June is pride month when the LGBT communities around the world come together and celebrate the freedom to be themselves.
Pride rallies are rooted in the difficult history of minority groups who have struggled for decades to overcome prejudice and be accepted for who they are.
The first organizers chose this month to pay tribute to the Stonewall uprising in June 1969 in New York City, which helped spark the modern gay rights movement. Most pride events take place each year in June, although some cities hold their celebrations at other times of the year.
Who celebrates it?
Pride events are for anyone who feels their gender identity is outside the mainstream – although many heterosexual people participate in them as well.
LGBT is an acronym for lesbian, gay, bisexual, and transgender. The term is sometimes extended to LGBTQ, or even LGBTQIA, to include queer, intersex, and asexual groups. Queer is an umbrella term for non-heterosexual people; intersex refers to people whose sex is not clearly defined due to genetic, hormonal or biological differences; and asexual describes those who do not experience sexual attraction.
These terms can also include people with a fluid gender or those whose gender identity changes over time or depending on the situation.
How did it start?
In the early hours of June 28, 1969, police raided the Stonewall Inn, a gay bar in Greenwich Village, New York, and began dragging customers outside. Tensions quickly escalated as clients resisted arrest and a growing crowd of passers-by threw bottles and coins at officers. New York’s gay community, tired after years of harassment by authorities, erupted into neighborhood riots that lasted for three days.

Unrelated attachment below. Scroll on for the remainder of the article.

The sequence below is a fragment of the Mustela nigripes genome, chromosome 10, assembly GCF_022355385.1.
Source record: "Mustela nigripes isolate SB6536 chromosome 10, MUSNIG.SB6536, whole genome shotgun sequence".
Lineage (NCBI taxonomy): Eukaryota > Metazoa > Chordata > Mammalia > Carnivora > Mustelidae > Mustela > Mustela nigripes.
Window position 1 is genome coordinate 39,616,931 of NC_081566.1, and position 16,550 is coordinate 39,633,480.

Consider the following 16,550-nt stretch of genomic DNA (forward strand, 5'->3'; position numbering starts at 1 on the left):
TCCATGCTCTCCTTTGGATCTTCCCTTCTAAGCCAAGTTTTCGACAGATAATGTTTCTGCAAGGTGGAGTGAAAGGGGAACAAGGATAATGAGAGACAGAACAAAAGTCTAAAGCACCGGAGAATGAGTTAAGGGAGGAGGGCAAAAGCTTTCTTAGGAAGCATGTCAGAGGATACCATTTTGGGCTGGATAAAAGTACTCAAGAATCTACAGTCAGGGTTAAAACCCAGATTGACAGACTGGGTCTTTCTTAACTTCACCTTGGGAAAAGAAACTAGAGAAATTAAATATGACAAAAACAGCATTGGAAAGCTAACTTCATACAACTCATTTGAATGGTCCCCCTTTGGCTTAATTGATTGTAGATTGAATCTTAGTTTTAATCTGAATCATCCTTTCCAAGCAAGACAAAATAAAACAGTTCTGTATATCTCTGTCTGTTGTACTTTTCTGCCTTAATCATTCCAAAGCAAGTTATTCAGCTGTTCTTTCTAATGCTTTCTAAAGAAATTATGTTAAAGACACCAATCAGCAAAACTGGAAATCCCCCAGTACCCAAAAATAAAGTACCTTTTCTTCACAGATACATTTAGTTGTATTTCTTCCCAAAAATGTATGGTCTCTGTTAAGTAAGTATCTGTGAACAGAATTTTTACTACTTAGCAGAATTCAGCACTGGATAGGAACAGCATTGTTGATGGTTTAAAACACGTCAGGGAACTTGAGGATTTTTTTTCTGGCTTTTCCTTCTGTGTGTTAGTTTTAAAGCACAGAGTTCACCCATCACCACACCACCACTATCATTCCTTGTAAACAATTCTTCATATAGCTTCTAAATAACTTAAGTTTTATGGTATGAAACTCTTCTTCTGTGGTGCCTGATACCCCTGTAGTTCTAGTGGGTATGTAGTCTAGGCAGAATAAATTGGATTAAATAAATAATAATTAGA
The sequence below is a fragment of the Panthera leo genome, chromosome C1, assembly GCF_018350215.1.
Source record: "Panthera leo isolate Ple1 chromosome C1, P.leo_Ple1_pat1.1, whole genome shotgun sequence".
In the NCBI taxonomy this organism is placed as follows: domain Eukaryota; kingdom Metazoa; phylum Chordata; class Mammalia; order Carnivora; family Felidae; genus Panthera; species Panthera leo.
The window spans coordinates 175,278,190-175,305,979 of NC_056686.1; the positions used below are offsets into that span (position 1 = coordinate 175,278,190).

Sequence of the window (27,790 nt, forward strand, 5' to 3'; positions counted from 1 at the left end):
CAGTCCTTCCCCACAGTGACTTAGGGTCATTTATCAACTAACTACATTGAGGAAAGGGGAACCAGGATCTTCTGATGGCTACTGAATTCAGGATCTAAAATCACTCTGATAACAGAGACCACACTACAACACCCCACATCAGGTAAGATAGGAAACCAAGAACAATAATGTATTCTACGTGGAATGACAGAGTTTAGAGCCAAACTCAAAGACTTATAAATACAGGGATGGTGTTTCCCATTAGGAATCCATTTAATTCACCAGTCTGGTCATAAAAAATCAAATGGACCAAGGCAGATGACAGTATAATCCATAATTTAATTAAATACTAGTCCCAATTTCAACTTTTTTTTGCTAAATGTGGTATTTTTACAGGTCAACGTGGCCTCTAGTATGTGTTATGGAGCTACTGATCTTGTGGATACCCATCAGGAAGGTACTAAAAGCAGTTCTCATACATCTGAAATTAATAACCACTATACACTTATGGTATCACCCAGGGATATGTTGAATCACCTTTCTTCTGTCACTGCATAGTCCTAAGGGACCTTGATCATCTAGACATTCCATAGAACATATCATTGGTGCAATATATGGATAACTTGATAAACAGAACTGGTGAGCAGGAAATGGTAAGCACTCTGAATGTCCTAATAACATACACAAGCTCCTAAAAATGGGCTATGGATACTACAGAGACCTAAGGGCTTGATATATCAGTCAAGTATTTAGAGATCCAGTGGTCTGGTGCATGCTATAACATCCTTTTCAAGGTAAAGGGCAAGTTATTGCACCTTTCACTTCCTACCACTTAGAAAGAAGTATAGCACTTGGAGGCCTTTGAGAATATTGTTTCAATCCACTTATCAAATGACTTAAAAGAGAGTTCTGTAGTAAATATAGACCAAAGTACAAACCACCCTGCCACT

The uprising became a catalyst for an emerging gay rights movement when organizations such as the Gay Liberation Front and the Gay Activists Alliance were formed, modeled on the civil rights movement and the women’s rights movement. Members staged protests, met with political leaders and interrupted public meetings to hold those leaders to account. A year after the Stonewall riots, the country’s first Gay Pride marches have taken place.
In 2016, the area around the Stonewall Inn, still a popular nightclub today, was designated a National Monument.
Where does the name Pride come from?
It was thanks to Brenda Howard, a bisexual New York activist nicknamed the “Pride Mother,” who organized the first Pride Parade to commemorate the first anniversary of the Stonewall Uprising.
What is the origin of the rainbow flag?
In 1978, artist and designer Gilbert Baker was commissioned by San Francisco city supervisor Harvey Milk, one of America’s first openly gay elected officials, to make a flag for the upcoming pride celebrations. from the city. Baker, a prominent gay rights activist, winked at the stripes of the American flag but took inspiration from the rainbow to reflect the many groups within the gay community.
A subset of flags represent other sexualities on the spectrum, such as bisexual, pansexual, and asexual.
Can I participate in Pride events if I am not LGBT?
Sure. Pride events welcome allies from outside the LGBT community. These are opportunities to show support, to observe, to listen and to be educated.